This Country Is Making All Public Transit Free

Luxembourg will stop charging next year
By Rob Quinn,  Newser Staff
Posted Dec 6, 2018 3:25 AM CST
This Country Is Making All Public Transit Free
Luxembourg's Prime Minister Xavier Bettel, left, and his husband Gauthier Destenay arrive at the official dinner on the eve of the international ceremony for the Centenary of the WWI Armistice in Paris, France, Saturday, Nov. 10, 2018.   (Ian Langsdon/Pool Photo via AP)

If Luxembourg's newly elected government keeps its campaign promises, residents will be able to use public transportation for free, spend the money saved on legal cannabis, and smoke it on two new public holidays. Prime Minister Xavier Bettel has promised to make public transit a priority and to lift fares on buses, trains, and streetcars by next summer, the Guardian reports. The first-of-its-kind move is expected to relieve chronic congestion in the tiny country's capital, Luxembourg City, where the 110,000 residents are joined by around 400,000 commuters every day.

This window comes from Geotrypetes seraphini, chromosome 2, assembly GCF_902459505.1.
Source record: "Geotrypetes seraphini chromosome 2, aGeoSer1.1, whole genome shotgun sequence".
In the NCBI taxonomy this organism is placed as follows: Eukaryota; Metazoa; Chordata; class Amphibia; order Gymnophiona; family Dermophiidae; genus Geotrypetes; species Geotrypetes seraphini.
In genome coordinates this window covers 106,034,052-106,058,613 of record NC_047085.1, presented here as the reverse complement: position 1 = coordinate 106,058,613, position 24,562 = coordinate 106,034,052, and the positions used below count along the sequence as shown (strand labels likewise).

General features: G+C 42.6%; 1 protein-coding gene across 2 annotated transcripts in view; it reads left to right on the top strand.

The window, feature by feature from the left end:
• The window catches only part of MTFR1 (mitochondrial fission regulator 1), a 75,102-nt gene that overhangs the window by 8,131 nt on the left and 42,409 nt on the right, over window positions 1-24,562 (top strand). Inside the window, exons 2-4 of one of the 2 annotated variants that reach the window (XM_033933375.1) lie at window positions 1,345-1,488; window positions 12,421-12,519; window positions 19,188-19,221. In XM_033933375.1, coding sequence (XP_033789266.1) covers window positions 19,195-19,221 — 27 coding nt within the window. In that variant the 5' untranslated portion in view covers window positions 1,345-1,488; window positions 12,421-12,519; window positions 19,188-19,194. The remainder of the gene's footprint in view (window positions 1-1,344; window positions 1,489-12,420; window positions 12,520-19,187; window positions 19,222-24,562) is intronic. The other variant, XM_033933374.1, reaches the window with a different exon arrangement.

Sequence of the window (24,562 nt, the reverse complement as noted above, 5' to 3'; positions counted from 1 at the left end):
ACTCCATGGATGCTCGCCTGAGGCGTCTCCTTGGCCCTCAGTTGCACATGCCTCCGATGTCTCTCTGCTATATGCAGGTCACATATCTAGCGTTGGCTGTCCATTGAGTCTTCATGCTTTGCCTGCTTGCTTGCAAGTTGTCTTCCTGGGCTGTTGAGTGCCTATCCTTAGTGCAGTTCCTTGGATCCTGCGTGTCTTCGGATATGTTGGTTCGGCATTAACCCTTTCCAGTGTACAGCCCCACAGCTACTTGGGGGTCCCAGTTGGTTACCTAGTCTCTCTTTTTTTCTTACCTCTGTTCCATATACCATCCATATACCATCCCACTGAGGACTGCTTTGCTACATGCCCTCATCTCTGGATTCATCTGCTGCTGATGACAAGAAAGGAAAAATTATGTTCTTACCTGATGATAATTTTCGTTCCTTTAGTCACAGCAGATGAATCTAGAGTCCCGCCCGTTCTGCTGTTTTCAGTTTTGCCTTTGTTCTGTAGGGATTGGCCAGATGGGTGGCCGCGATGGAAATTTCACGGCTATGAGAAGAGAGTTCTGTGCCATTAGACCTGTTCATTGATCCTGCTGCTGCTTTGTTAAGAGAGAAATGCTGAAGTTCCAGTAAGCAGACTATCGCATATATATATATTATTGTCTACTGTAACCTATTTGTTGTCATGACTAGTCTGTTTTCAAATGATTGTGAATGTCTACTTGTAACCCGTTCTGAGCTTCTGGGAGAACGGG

Commuters currently pay a flat rate of around $2.50 for any journey under two hours. The government, which introduced free public transit for everybody under 20 last year, says the move will save money on collecting fares, and will be partially paid for by ending a tax break for commuters, Euronews reports. Prime Minister Xavier Bettel was sworn in for a second term Wednesday after his ruling coalition, which includes the Socialist Workers' Party and the Green Party as well as his Democratic Party, narrowly won the recent election, taking 31 out of 60 seats in the legislature, the AP reports. (A program in Seattle charges transit riders based on their income.)

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